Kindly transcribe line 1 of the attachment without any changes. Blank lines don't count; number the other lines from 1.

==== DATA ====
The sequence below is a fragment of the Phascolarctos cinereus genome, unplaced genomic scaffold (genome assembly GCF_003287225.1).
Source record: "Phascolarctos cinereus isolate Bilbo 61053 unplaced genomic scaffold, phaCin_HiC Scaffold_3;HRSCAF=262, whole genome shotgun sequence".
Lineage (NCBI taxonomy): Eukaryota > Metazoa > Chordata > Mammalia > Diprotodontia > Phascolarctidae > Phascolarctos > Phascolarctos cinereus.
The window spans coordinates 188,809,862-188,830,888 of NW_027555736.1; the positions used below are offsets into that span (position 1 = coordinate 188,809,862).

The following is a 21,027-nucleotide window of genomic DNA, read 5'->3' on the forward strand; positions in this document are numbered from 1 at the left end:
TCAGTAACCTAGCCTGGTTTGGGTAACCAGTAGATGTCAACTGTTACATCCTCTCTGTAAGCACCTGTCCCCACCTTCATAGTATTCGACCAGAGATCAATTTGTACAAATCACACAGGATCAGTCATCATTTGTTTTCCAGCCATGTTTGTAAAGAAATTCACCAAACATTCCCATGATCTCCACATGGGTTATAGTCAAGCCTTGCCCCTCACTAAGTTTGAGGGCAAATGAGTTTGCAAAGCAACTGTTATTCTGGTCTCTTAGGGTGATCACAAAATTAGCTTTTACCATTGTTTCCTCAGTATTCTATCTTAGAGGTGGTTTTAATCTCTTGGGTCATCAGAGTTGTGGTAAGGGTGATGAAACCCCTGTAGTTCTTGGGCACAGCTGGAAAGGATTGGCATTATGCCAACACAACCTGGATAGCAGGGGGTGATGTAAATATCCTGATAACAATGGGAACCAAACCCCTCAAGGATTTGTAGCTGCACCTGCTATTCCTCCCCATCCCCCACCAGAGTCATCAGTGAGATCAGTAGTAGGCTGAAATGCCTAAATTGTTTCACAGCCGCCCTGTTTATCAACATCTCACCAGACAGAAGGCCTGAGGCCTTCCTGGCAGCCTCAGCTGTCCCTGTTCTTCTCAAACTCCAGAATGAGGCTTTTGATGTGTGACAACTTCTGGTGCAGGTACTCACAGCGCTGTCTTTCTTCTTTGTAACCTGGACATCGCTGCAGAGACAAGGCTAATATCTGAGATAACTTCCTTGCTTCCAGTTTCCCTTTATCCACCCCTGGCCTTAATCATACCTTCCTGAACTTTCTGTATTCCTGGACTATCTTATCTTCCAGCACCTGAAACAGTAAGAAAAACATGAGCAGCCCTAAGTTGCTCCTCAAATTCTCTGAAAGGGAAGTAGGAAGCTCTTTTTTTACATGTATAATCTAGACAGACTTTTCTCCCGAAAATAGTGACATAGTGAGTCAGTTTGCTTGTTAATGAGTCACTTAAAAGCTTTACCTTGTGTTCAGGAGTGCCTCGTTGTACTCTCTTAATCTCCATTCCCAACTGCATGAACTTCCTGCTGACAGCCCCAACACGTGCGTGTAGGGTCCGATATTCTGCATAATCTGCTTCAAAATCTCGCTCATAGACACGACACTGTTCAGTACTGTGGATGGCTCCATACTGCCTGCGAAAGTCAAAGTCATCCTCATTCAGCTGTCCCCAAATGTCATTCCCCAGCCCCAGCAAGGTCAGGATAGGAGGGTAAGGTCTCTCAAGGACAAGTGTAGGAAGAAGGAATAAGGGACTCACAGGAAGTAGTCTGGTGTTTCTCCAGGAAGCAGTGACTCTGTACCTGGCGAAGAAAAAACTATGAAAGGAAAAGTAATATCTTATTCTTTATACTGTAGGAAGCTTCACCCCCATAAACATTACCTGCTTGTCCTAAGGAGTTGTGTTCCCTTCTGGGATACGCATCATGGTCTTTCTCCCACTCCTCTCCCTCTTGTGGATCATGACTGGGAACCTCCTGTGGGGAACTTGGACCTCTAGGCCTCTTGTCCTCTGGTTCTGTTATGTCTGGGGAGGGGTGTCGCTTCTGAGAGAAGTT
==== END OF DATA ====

The sequence below is a fragment of the Phascolarctos cinereus genome, unplaced genomic scaffold (genome assembly GCF_003287225.1).